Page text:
Streams

Buying the City Budget

Thursday, June 12, 2014

Mayor Bill de Blasio presents the 2015 city budget at City Hall on May 8, 2014 in New York City. (Seth Wenig/Getty)

The city got good news from the bond rating agencies on the mayor's first budget. Maria Doulis, director of city studies for the Citizens Budget Commission, and WNYC reporter Jessica Gould talk about the budget and the ongoing negotiations with the remaining public worker unions, the City Council and Albany lawmakers. 

Guests:

Maria Doulis and Jessica Gould

Comments [4]

chris from Manhattan

How do you NOT know what the city interest rate is...Maria Doulis, director of city studies for the Citizens Budget Commission, and WNYC reporter Jessica Gould??

Jun. 12 2014 10:39 AM
Danielle from Tribeca

Kind of embarrassing the lack of info these guests have. And ditto the other comments here.

Jun. 12 2014 10:37 AM
Caesar Romaine from Manhattan

Brian, you really ought to get someone who is an actual expert in the municipal bond market to provide unbiased, professional bond market commentary, not just a reporter and a deBlasio insider; the city is full of them. Investors are looking at cash flows, tax revenue projections, investor appetite and most importantly "relative value" - that is, where else could they put their money. Buying NYC bonds are not an endorsement of komrad deBlasio's agenda - they are a reflection of a broader investment market environment. By the way... no point in asking your listeners if they bought bonds at the auction yesterday. Bonds are not for sale directly to the public... you have to go through a broker. A qualified guest, researcher or other professional would have informed you of that fact.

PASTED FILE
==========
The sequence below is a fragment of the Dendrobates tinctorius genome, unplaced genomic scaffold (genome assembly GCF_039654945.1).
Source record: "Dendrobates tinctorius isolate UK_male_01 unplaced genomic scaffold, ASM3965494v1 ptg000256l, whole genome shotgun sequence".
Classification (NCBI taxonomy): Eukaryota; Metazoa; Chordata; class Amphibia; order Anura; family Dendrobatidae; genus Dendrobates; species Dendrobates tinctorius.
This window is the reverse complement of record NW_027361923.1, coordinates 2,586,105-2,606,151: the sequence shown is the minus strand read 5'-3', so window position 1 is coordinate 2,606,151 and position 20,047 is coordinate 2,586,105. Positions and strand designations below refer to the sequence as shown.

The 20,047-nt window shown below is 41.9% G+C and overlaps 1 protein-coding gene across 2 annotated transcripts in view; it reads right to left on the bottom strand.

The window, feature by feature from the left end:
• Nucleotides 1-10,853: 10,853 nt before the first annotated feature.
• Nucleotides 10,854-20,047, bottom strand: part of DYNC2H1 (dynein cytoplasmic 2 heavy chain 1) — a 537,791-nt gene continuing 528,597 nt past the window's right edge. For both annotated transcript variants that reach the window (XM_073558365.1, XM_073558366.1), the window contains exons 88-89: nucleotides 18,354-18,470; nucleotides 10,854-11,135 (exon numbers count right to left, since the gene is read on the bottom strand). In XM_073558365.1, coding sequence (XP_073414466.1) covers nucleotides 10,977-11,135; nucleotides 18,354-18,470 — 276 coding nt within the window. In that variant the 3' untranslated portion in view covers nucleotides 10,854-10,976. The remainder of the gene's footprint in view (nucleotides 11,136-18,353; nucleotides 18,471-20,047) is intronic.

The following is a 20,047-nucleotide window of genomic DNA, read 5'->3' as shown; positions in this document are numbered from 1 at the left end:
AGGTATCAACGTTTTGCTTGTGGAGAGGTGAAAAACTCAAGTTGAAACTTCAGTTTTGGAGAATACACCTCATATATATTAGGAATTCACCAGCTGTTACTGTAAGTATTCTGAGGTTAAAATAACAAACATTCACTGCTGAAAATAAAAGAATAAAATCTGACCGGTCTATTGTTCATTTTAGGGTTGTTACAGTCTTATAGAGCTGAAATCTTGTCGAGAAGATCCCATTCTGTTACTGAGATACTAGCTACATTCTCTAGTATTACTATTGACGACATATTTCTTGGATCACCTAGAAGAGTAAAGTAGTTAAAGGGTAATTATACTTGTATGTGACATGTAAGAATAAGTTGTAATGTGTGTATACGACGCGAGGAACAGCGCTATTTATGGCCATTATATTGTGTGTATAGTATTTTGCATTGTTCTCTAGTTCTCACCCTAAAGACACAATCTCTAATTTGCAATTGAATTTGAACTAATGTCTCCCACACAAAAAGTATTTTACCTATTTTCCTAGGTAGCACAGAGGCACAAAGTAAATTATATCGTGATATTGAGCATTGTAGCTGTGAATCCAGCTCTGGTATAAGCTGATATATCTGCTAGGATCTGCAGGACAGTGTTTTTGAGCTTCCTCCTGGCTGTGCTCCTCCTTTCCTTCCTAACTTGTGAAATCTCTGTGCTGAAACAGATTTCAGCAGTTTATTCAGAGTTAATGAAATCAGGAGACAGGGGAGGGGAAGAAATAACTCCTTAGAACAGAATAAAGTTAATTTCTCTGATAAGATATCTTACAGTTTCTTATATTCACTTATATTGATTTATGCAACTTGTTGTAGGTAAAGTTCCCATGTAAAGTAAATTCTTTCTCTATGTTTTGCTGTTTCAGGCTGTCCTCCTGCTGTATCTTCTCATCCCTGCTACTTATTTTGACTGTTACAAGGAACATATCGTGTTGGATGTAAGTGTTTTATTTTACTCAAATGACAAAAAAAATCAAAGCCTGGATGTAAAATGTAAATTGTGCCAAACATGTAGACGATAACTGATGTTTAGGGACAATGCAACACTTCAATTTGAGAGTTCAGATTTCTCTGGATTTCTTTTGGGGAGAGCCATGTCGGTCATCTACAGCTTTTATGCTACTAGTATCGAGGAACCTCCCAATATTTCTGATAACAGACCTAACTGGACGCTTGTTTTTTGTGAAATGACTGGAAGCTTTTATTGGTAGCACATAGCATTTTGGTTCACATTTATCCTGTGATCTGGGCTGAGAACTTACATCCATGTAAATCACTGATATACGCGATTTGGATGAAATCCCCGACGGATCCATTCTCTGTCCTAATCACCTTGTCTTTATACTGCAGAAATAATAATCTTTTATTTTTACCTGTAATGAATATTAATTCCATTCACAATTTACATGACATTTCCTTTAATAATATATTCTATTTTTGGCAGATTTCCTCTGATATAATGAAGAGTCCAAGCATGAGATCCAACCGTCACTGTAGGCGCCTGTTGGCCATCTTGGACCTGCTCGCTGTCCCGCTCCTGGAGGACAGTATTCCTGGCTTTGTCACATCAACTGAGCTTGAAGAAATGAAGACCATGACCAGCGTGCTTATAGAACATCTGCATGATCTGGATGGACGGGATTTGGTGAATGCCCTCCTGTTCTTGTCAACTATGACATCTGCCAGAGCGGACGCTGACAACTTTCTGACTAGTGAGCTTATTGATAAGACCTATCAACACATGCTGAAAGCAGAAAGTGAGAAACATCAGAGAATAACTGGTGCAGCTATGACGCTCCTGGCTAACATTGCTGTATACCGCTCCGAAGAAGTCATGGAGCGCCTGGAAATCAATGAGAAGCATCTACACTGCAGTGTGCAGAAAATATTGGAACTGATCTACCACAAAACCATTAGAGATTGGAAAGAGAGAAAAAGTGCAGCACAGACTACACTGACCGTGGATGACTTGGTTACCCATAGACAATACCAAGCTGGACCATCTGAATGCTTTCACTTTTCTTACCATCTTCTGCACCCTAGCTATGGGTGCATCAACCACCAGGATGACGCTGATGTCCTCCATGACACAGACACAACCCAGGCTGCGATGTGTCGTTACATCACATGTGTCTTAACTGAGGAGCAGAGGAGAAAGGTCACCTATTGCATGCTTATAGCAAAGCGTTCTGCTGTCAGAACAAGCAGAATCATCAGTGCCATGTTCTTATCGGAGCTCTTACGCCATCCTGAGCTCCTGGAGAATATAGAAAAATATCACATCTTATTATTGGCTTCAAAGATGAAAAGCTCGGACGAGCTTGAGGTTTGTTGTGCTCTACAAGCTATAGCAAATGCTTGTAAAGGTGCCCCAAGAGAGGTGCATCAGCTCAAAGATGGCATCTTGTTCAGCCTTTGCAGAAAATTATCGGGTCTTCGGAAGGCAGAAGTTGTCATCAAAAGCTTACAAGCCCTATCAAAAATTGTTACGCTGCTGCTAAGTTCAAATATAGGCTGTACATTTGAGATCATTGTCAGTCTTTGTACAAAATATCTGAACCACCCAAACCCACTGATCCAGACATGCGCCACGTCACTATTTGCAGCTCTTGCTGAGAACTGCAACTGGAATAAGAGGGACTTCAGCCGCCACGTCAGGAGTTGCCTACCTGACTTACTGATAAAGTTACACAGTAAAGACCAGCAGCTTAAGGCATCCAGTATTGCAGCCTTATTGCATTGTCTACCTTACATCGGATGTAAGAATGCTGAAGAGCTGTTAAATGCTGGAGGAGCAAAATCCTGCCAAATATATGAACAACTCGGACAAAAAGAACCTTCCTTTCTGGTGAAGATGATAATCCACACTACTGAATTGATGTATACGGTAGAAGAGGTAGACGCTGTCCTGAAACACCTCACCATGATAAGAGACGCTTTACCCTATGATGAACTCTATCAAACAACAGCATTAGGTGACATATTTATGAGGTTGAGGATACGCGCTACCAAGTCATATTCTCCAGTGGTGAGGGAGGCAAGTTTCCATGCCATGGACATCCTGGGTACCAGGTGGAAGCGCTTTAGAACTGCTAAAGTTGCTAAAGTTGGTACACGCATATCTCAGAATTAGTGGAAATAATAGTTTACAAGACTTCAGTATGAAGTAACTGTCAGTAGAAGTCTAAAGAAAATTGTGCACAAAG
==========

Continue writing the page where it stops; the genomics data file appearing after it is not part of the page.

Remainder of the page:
Jun. 12 2014 10:27 AM
Ben from Manhattan

This is not the type of real coverage I expect from this program. The sale was more a reflection of the search for yield, any yield as long as it is considered somewhat safe by large institutional funds. Look at Spanish and even Greek bonds right now, they are also "fine". When you have close to 0 or even negative rates it makes almost anything look rosy. This is a result of hot printed money looking for a home. Period.

Jun. 12 2014 10:24 AM

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